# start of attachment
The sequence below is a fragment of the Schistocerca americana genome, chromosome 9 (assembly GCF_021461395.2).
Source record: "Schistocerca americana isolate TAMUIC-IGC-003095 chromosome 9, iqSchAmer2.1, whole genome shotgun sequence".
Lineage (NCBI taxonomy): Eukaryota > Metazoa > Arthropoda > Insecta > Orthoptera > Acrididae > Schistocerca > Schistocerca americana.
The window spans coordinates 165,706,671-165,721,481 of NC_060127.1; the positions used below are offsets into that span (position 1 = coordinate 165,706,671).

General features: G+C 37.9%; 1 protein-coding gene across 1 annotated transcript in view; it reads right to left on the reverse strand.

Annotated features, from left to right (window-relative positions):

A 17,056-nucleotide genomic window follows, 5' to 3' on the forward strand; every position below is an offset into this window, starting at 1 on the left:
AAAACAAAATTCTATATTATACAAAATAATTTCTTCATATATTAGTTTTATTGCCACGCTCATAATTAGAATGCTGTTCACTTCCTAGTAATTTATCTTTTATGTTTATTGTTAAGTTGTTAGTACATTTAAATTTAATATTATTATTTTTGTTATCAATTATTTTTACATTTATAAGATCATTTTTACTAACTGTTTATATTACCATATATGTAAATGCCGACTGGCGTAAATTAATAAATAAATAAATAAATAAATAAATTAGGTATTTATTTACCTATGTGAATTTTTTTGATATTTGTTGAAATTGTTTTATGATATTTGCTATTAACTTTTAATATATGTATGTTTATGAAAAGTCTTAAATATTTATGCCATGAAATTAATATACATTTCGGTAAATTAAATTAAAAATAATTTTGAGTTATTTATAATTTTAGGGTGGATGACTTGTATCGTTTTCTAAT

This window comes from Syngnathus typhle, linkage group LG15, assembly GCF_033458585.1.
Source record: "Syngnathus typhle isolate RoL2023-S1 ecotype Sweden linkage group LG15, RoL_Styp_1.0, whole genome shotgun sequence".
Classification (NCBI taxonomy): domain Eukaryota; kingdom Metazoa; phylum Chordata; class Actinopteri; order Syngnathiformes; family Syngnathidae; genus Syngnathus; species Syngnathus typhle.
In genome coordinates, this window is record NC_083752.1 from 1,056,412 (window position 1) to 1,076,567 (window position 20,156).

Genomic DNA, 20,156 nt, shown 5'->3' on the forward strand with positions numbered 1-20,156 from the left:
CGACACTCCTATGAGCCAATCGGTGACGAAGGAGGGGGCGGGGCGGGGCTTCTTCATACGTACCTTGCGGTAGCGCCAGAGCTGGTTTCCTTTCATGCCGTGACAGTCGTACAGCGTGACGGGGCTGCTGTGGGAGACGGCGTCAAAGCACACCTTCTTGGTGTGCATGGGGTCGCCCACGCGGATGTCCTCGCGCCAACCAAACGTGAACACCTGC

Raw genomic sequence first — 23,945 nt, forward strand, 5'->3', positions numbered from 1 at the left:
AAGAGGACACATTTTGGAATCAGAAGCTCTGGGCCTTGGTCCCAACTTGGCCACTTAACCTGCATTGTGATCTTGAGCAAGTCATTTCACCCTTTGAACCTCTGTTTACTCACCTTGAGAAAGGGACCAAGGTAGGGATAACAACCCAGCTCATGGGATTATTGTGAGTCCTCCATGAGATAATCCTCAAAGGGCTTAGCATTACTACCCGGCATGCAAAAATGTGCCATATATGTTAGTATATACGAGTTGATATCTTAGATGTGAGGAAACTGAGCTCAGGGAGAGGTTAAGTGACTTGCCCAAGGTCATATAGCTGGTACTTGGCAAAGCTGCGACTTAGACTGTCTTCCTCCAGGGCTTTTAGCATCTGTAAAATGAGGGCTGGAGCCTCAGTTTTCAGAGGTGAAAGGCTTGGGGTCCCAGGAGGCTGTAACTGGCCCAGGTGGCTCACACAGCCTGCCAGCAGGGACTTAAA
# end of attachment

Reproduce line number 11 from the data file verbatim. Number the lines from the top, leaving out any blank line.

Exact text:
Classification (NCBI taxonomy): domain Eukaryota; kingdom Metazoa; phylum Chordata; class Actinopteri; order Syngnathiformes; family Syngnathidae; genus Syngnathus; species Syngnathus typhle.